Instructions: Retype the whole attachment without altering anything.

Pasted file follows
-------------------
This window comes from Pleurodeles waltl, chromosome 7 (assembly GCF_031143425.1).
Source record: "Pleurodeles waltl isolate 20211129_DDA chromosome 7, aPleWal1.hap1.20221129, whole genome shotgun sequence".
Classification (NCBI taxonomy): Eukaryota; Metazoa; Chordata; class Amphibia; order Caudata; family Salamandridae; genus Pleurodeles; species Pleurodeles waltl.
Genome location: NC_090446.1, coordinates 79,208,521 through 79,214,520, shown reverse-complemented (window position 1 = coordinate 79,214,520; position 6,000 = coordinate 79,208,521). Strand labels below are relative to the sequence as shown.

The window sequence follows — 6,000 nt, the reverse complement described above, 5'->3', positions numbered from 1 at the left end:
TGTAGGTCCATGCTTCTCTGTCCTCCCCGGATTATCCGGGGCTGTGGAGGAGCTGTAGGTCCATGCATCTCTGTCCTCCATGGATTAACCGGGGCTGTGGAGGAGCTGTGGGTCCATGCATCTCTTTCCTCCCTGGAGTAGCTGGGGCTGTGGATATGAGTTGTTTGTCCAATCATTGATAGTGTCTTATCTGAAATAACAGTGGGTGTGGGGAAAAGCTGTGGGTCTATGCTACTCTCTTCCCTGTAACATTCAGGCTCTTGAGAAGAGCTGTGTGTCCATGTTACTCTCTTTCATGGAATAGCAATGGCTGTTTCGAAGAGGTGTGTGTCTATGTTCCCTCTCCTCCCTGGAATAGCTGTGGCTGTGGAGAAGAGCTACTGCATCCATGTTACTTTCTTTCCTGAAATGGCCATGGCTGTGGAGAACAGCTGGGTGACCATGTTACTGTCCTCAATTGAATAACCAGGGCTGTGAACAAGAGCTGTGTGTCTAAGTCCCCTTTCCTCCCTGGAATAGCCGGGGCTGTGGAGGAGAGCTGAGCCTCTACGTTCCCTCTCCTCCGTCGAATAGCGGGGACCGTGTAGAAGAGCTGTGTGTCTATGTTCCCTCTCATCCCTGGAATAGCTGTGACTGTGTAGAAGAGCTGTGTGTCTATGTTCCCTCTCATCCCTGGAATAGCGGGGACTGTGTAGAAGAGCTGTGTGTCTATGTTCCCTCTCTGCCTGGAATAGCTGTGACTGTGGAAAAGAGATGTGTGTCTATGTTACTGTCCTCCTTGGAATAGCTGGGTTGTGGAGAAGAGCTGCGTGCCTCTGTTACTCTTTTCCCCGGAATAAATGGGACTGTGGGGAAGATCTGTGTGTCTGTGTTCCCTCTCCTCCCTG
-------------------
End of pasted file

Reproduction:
This window comes from Pleurodeles waltl, chromosome 7 (assembly GCF_031143425.1).
Source record: "Pleurodeles waltl isolate 20211129_DDA chromosome 7, aPleWal1.hap1.20221129, whole genome shotgun sequence".
Classification (NCBI taxonomy): Eukaryota; Metazoa; Chordata; class Amphibia; order Caudata; family Salamandridae; genus Pleurodeles; species Pleurodeles waltl.
Genome location: NC_090446.1, coordinates 79,208,521 through 79,214,520, shown reverse-complemented (window position 1 = coordinate 79,214,520; position 6,000 = coordinate 79,208,521). Strand labels below are relative to the sequence as shown.

The window sequence follows — 6,000 nt, the reverse complement described above, 5'->3', positions numbered from 1 at the left end:
TGTAGGTCCATGCTTCTCTGTCCTCCCCGGATTATCCGGGGCTGTGGAGGAGCTGTAGGTCCATGCATCTCTGTCCTCCATGGATTAACCGGGGCTGTGGAGGAGCTGTGGGTCCATGCATCTCTTTCCTCCCTGGAGTAGCTGGGGCTGTGGATATGAGTTGTTTGTCCAATCATTGATAGTGTCTTATCTGAAATAACAGTGGGTGTGGGGAAAAGCTGTGGGTCTATGCTACTCTCTTCCCTGTAACATTCAGGCTCTTGAGAAGAGCTGTGTGTCCATGTTACTCTCTTTCATGGAATAGCAATGGCTGTTTCGAAGAGGTGTGTGTCTATGTTCCCTCTCCTCCCTGGAATAGCTGTGGCTGTGGAGAAGAGCTACTGCATCCATGTTACTTTCTTTCCTGAAATGGCCATGGCTGTGGAGAACAGCTGGGTGACCATGTTACTGTCCTCAATTGAATAACCAGGGCTGTGAACAAGAGCTGTGTGTCTAAGTCCCCTTTCCTCCCTGGAATAGCCGGGGCTGTGGAGGAGAGCTGAGCCTCTACGTTCCCTCTCCTCCGTCGAATAGCGGGGACCGTGTAGAAGAGCTGTGTGTCTATGTTCCCTCTCATCCCTGGAATAGCTGTGACTGTGTAGAAGAGCTGTGTGTCTATGTTCCCTCTCATCCCTGGAATAGCGGGGACTGTGTAGAAGAGCTGTGTGTCTATGTTCCCTCTCTGCCTGGAATAGCTGTGACTGTGGAAAAGAGATGTGTGTCTATGTTACTGTCCTCCTTGGAATAGCTGGGTTGTGGAGAAGAGCTGCGTGCCTCTGTTACTCTTTTCCCCGGAATAAATGGGACTGTGGGGAAGATCTGTGTGTCTGTGTTCCCTCTCCTCCCTG